Half a fillet of Atlantic salmon contains 2 mg of vitamin E, which provides 14 percent of the daily requirement of this vitamin.

Atlantic salmon is also abundant in omega-3 fatty acids, which prove its many heart health benefits. It also helps reduce the risk of age-related macular degeneration.

14. Avocado

Half an avocado contains 2.1 mg of vitamin E, which amounts of 14 percent of the daily value.  Avocados also contain antioxidants and monounsaturated fats.

They help boost heart health, improve digestion, reduce the risk of cancer, improve liver health and improve eye health.

15. Red sweet pepper

Just one medium pepper contains 1.9 mg vitamin E, which is 13 percent of the daily value. These peppers contain 200 percent of your daily vitamin C requirement and also provide vitamin B6, vitamin A, and folate.

Specific enzymes in these peppers such as lutein protect the eyes of cataracts and macular degeneration.

Signs of vitamin E deficiency

A deficiency of vitamin E is very uncommon and occurs as a result of some underlying health condition. People with cystic fibrosis, Crohn’s disease, chronic pancreatitis, cholestasis or short bowel syndrome are at a higher risk of developing this deficiency.

Vitamin E deficiency can also occur in newborns and babies born prematurely. The signs of vitamin E deficiency include –

1. Muscle weakness

Vitamin E is essential for the central nervous system. Its deficiency causes oxidative stress which leads to muscle weakness.

2. Low immunity

Lack of vitamin E  inhibits the immune cells which can put you at the risk of infections.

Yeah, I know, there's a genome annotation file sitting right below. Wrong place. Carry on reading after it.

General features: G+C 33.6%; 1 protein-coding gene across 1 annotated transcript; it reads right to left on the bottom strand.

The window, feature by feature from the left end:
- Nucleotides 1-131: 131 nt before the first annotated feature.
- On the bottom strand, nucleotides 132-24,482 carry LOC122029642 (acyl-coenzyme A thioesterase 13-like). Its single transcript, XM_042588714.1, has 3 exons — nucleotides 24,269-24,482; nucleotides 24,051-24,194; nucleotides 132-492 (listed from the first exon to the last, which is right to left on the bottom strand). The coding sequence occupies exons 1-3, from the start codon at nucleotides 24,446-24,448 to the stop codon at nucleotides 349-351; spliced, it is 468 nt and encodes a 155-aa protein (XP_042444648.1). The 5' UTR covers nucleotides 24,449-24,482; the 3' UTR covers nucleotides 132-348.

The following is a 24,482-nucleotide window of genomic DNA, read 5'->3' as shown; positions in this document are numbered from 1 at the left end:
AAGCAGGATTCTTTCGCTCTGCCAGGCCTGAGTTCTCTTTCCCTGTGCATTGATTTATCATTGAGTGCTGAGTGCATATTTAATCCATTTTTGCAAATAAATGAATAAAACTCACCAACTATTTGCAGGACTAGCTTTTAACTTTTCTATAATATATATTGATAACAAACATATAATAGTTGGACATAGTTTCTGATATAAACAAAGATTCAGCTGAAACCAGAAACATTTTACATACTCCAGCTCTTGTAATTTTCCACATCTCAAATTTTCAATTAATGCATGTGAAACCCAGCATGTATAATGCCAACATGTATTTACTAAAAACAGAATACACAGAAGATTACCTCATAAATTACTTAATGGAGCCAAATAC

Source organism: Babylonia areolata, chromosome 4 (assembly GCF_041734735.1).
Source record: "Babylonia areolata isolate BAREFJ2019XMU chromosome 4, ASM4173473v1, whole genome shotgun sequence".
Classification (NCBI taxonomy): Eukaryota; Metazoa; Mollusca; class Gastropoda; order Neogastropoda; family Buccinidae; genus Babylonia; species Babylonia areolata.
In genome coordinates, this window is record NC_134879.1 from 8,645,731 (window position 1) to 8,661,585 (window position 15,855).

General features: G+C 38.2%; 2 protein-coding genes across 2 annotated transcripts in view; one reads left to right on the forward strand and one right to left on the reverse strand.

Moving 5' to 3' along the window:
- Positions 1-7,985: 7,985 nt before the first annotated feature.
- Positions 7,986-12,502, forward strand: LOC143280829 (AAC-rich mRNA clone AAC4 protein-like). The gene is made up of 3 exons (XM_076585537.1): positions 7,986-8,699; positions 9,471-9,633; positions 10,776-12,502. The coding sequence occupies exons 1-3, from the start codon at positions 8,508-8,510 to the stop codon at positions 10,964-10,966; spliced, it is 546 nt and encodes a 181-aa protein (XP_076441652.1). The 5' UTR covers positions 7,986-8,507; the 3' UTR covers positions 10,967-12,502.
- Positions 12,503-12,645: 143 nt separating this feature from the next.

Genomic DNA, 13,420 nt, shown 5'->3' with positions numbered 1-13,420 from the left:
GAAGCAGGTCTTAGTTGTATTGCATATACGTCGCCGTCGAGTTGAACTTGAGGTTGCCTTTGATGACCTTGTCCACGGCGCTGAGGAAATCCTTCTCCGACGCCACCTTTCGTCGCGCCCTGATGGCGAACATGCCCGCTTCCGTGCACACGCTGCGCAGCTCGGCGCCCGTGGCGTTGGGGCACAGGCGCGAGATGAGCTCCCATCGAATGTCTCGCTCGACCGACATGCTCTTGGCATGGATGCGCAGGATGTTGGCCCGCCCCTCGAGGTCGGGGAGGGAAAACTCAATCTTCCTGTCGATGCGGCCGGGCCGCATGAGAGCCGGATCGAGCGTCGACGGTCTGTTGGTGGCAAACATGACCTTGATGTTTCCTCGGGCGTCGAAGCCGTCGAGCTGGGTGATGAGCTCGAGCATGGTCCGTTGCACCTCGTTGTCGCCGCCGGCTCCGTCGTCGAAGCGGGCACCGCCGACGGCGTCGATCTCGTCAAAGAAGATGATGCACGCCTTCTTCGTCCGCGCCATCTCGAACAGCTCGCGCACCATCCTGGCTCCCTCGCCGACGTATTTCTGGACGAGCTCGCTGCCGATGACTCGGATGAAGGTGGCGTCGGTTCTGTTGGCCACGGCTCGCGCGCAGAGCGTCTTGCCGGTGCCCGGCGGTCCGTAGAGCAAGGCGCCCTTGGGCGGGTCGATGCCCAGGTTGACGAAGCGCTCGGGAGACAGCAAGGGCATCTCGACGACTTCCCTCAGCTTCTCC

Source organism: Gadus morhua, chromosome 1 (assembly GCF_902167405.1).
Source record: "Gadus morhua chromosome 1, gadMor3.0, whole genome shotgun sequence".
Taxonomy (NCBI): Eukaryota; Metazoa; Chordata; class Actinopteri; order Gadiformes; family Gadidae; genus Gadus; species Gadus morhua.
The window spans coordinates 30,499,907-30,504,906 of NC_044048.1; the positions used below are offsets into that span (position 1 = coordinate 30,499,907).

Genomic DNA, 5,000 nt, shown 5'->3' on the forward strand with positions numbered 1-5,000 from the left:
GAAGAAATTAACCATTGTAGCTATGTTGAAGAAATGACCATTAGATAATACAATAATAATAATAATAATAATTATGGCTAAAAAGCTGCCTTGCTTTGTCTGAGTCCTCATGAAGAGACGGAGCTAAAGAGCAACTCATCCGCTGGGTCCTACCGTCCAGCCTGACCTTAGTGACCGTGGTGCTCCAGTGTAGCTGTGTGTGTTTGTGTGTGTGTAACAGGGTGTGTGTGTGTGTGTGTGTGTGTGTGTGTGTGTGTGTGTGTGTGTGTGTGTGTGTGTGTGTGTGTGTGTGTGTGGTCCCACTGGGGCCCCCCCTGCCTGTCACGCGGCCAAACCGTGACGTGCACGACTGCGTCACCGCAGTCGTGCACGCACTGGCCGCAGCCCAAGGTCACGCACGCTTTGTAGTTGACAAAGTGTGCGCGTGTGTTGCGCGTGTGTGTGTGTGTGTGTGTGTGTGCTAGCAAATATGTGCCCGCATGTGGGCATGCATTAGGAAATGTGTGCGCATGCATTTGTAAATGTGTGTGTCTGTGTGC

3. Vision deterioration

Deficiency in vitamin E can weaken the light receptors in the retina, and this can lead to loss of vision over time.

4. Numbness

When the body has little vitamin E, it can cause damage to nerve fibers which prevents the nerves from transmitting signals correctly. This condition can lead to peripheral neuropathy which causes numbness and tingling.

5. Difficulty in walking

Deficiency in vitamin E can cause Purkinje neurons to break down, and this can harm their ability to transmit signals, which lead to difficulty in walking.

If you notice any of these symptoms of vitamin E deficiency, you must consult your doctor. Deficient levels of vitamin E can indicate an underlying health issue.

Although increasing your intake of vitamin E foods is the first-line of treatment, in some cases, the doctor may prescribe a high-dose supplement or water-soluble vitamin E supplement.

Precaution and side effects

You should take vitamin E supplements only if a doctor prescribes it. Excessive levels of vitamin E can lead to diarrhea, vomiting, abdominal pain, fatigue, headache, blurred vision, and abnormal bleeding.

People in poor health that take high doses of vitamin E are at an increased risk of death. Oral use of Vitamin E can also increase the risk of prostate cancer.

Too much vitamin E can also interact with some medications like anti-tumor antibiotics, anticoagulants, and antiplatelet drugs.

If you take vitamin E with statins or niacin, it could reduce niacin’s effect. Vitamin E also reduces the impact of vitamin K.

Final thoughts

Vitamin E is a fat-soluble vitamin that has antioxidant properties. It is vital for the health of your blood, brain, and skin. The best way to have more vitamin E is to eat more vitamin E rich food rather than synthetic vitamin E supplements or processed foods.

Diet rich in vitamin E include wheat germ oil, sunflower seeds, almonds, hazelnut oil, pine nuts, goose meat, and Atlantic salmon.

Foods high in vitamin E include wheat germ oil, sunflower seeds, almonds, hazelnut oil, pine nuts, goose meat, and Atlantic salmon.